Introducing Theresa Milstein

I’ve known Theresa for ages now – although I can’t remember how or when we met. That’s usually how writers appear in my life, surreptitiously, hanging around my blog or Facebook when I’m lost in a series of scenes and popping up with useful advice. I’m delighted to have her on my blog to help celebrate the launch of her new book, Time & Circumstance, which I reviewed on Goodreads recently. Take it away, Theresa…

 

When Vine Leaves Literary Journal began to give a platform for the vignette, the first question I asked was, “What’s a vignette?” At that point, I’d written a few manuscripts and short stories for children and teens, and I’d taken several poetry workshops. My heart was in the novel. I’d only started submitting short stories because I’d heard it was a good way to gain writing experience and it gave me a few publishing credits. The poetry workshops became a creative outlet, but I hadn’t taken it seriously.

Vine Leaves rejected my first submission, which was all telling and not at all a vignette. I read their first issue. There, I truly got the idea that a vignette is a moment in time captured. Vine Leaves accepted my second, a prose piece. The third time I submitted a poem, and it was accepted.

I became a regular vignette writer. I’d write because something impacted me, and the only way to come to terms with it was to say something about it in a small space. I’ve found that vignettes fill the void when I’m letting a full-length manuscript sit. There was one blog I turned to regularly for inspiration. It no longer posts, and I miss it. I’ve learned that I’m a competitive person: give me a picture prompt and a phrase of some sort, and I’m typing away. Several years later, I’d accumulated enough vignettes to make a collection.

I’ve been asked what determines if a piece of writing becomes poetry or prose. Often the first line directs me. If it’s lyrical, and I sense a rhythm in the next line, it becomes a poem. I wind up with many more poems than prose. But if the subject needs more freedom than the space a poem will take, prose works better for me. I know there are people who write poetry with long lines or that go on for many pages. I recently went to a poetry reading, and the woman recited her poem for about fifteen minutes. That’s not my style.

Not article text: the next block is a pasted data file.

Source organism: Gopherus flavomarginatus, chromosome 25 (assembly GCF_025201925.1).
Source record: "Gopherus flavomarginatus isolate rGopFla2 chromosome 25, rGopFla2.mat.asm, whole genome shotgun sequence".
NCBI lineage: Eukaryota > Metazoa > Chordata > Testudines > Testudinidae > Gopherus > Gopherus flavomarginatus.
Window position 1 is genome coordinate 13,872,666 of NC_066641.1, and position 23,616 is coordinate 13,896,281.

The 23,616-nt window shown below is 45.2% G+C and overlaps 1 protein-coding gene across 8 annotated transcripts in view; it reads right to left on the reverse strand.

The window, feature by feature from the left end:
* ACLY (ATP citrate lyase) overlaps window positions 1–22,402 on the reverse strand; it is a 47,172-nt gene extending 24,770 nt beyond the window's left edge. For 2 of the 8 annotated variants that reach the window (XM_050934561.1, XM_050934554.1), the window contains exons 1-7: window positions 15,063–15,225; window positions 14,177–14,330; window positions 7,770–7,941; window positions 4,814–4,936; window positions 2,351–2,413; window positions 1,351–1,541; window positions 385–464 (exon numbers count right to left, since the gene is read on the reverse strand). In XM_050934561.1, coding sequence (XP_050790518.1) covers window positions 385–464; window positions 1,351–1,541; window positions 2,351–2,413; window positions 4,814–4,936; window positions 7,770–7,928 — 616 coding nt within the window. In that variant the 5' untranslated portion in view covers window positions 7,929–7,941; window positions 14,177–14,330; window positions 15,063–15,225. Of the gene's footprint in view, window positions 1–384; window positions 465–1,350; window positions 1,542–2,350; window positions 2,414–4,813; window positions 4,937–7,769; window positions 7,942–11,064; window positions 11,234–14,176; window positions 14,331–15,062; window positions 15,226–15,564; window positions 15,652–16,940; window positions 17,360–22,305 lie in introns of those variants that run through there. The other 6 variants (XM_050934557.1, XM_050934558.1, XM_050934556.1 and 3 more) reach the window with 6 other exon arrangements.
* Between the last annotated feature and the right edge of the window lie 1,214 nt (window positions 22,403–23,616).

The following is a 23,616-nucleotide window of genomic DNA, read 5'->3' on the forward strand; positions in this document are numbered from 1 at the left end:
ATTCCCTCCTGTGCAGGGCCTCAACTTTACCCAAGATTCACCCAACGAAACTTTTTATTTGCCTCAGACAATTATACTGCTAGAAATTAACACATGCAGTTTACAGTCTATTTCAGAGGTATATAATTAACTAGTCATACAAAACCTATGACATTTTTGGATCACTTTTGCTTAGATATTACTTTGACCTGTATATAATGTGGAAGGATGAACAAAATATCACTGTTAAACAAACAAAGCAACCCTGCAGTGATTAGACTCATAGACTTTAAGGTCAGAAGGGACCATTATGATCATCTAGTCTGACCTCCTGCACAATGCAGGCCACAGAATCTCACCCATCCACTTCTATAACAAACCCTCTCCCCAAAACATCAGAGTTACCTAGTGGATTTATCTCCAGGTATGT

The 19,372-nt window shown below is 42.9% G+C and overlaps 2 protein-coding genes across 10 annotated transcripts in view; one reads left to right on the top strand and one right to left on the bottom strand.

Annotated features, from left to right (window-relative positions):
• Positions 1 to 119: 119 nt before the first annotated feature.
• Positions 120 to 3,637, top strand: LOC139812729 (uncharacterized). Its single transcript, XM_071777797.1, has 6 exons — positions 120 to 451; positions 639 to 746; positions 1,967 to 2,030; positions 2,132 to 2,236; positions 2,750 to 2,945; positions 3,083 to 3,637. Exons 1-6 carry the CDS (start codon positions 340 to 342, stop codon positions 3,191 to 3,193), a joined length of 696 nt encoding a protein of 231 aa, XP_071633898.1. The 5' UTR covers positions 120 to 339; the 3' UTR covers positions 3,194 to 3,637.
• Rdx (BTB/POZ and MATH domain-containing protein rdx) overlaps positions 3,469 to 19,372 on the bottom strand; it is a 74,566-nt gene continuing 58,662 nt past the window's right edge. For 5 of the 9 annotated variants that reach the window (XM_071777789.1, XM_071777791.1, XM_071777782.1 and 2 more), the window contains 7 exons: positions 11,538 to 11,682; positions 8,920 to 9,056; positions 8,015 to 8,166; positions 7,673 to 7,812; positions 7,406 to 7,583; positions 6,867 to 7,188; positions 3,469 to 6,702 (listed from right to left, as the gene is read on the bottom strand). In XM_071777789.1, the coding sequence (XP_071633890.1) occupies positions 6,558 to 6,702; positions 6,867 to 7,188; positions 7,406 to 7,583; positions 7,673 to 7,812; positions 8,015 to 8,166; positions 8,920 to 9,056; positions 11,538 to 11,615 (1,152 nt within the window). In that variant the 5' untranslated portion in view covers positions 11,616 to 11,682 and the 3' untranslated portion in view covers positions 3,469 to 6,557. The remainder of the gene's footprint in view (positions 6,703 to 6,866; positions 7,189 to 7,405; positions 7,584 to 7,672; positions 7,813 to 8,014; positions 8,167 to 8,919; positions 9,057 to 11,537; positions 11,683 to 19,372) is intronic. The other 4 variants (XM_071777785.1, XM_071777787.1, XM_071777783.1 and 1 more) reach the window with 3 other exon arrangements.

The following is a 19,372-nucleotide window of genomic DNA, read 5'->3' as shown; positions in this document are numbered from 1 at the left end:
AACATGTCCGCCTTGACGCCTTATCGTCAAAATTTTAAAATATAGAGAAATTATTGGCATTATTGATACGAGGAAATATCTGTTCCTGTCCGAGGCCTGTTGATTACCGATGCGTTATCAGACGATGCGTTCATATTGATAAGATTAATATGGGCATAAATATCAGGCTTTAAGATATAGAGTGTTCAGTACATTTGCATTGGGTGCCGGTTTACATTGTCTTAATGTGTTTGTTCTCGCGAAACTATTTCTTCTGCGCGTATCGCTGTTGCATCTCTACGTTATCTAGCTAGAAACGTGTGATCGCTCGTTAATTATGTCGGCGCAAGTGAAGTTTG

When editing my vignette collection with Vine Leaves Press, I appreciated the editor’s perspective. Several of my poems became prose poems, which is a poem that appears as prose. So, sometimes what works best for my writing is a compromise between the two forms!

 

photoTheresa Milstein writes middle grade and YA, but poetry is her secret passion. Her vignette collection, TIME & CIRCUMSTANCE, will be published by Vine Leaves Press in March 21, 2017. She lives near Boston Massachusetts with her husband, two children, a dog-like cat, and a cat-like dog. For her day job, she works as a special education teacher in a public school, which gives her ample opportunity to observe teens and tweens in their natural habitat.

 

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TIME & CIRCUMSTANCE is available for preorder.

$3.99 AUD (eBook)
Kindle AUS
Kindle US
Kindle UK
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iBooks | Kobo | Nook

$12.99 AUD (paperback)
Amazon US